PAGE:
Weekend Read: You Knew What You Were Getting Into

Please share this post if it resonates with you. I would love to hear from you, privately on in the comment field below if you have gone through similar experiences. As always, if you have a topic you are sitting on I welcome you to get in touch so we can chat.

I’d also like to note that this isn’t in any way directed at any one person or event. This blog isn’t a shield for me to vent about something someone in particular did. I am using this as a platform to talk about thoughts, feelings, ideas or worries that have occurred to me or that have been brought up to me by those around me. Cheers xo

**

I am an open and honest person and friend.

I try to share myself with and hope to receive the same back from others.

I am that person who can strike up a conversation with someone and within five minutes know their life story.

But this quality has been eroding over time.

I have learnt that my news, my work, my fears, my worries, my world, none of this belongs to those around me and I am not obliged to give them over to someone to do what they will with them.

Me oh my am I feeling dramatic today…!

Over the last few years I have often spoken openly to people about fears, stresses or worries I have about risks or choices I have taken or am about to take.

What has taken me off guard is how common comments can be thrown out about how it can be “expected” that something would be hard. That I “should have known” that it would be challenging. I could have “seen it coming”.

These comments are really stinging to me and it has come from good therapy and a lot of self reflection to realise why this is.

  • I feel underestimated.
  • I feel like I have been misunderstood.
  • I feel like I have been viewed as “hasty” or “rash”.
  • I feel like I have “missed something” or haven’t done my full research.
  • I have not been able to convey the emotion or point I had wanted to communicate.
  • I feel vulnerable.
  • I feel isolated.
  • I feel exposed.

The exposure and vulnerability is the key here. It shows me that I did not have a good enough relationship with that person to enter into that depth of conversation with them. Or it wasn’t the time/place to get into an involved topic.

Unfortunately this has lead to me, at times, “closing off” to people who genuinely give me so much happiness, warmth and love.

Sometimes I think people describe what I have just spoken about as getting “burnt” or “stung” by people who don’t understand them.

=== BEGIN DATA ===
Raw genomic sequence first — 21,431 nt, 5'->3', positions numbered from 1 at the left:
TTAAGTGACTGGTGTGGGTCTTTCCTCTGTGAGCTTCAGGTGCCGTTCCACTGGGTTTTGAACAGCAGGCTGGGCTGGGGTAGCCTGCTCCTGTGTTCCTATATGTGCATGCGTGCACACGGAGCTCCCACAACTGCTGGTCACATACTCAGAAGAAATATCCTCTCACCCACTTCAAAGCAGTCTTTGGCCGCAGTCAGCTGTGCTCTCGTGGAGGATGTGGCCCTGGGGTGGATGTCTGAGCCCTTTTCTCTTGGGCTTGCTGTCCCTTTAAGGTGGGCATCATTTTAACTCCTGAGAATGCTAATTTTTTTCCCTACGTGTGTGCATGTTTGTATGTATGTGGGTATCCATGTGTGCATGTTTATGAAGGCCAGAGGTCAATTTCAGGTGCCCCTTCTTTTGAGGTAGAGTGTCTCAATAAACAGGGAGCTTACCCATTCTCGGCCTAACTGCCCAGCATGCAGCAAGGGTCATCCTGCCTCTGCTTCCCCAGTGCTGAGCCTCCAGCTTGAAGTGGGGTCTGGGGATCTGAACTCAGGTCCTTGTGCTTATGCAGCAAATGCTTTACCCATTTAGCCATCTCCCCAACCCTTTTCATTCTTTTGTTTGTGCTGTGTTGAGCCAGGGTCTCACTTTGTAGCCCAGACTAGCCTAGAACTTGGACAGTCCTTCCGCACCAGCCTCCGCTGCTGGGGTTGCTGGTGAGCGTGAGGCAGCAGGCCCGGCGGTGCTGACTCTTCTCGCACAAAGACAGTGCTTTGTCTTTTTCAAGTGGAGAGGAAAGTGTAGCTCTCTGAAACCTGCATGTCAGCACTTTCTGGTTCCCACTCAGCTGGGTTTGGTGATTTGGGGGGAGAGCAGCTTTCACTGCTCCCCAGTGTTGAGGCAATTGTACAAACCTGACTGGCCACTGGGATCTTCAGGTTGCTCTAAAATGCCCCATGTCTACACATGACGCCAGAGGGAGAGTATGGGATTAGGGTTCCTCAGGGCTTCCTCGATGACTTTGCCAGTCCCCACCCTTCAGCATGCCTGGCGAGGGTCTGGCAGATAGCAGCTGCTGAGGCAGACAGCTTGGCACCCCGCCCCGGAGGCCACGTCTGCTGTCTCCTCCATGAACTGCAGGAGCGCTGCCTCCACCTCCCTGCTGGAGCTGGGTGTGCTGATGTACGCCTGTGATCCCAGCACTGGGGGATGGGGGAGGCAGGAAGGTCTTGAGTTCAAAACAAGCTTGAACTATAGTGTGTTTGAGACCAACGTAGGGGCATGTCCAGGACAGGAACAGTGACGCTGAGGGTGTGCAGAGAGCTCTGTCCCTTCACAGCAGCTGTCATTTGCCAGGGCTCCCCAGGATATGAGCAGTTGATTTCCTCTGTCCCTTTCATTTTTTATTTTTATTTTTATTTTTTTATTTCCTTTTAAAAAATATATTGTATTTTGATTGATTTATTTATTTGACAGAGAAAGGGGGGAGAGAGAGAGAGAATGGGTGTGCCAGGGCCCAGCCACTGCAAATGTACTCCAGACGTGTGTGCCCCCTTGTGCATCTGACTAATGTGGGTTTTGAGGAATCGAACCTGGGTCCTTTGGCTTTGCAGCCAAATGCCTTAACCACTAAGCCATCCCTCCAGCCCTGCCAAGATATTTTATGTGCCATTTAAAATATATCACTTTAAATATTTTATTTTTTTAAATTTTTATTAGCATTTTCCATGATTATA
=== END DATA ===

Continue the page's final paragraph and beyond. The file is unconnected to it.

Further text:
I completely understand that emotion. I have seen in myself, however, that it sometimes boils down to little more than disappointment in myself for trusting too early, for speaking too rashly, or for underestimating an environment/person/situation.

And that’s on me.

Why is that on me? Because I can’t control what you do. I can’t control how you will respond to me, so I have to protect some of that good stuff for me and for myself.

This 100%, hands down, does not come easy to me.

I have found myself physically sweating as I try to stop myself from sharing something with someone.

I have found myself anxious that I am disappointing someone for not sharing something with them that they 1) have not asked for and 2) have no idea I am sitting on.

There’s another reason why I am so actively employing this tactic.

It’s because my tolerance for that style of response has really shrunk.

A few years back, if someone had said “well, what did you expect?” to me, I probably would have looked hurt, closed down, perhaps even welled up and cried at you. In between all of that I would have been furiously justifying myself. I would have been making damn sure that I had my say and told you why it was not surprising but it was disappointing, that I was not taken off guard but that I was still hurting, what ever it might be.

That’s OK, because I traditionally have worn my heart on my sleeve and I’ve already been through the wave of emotions that have just been brought up by that simple sentence.

It’s also OK that I don’t want to deal with that anymore. There are so many reasons why someone might respond like that, and quite frankly I don’t have the energy to relate to you on that level of understanding when I am frantically working through my own emotive response.

At the end of the day, it doesn’t matter. I still can’t change someone else in the way they respond to me. But I do get to choose what I say in the first place.

So I will continue to be an open and honest person. Realistically, I will continue to get “burnt” by people when I step outside my newly defined comfort level in a moment of excitement of feeling of connection that isn’t quite there.

I am actually OK with this. I’m human, and that makes me vulnerable to getting hurt. It also leaves me resilient as anything so I know that I’m going to be fine!

I will also continue to take risks and make changes in my life that might seem silly to people. That’s because I am who I am, and my husband is who he is. We like to adventure and sometimes that works and sometimes that doesn’t. It means we have stories to tell and shared experiences and crazy memories. And that’s OK too.

I don’t really know how to end this one guys… I’m just sitting here wondering how many of you are sitting there thinking “I can’t believe she put this out onto the internet – the backlash she is surely going to get – what the hell did she expect???!!!”

 

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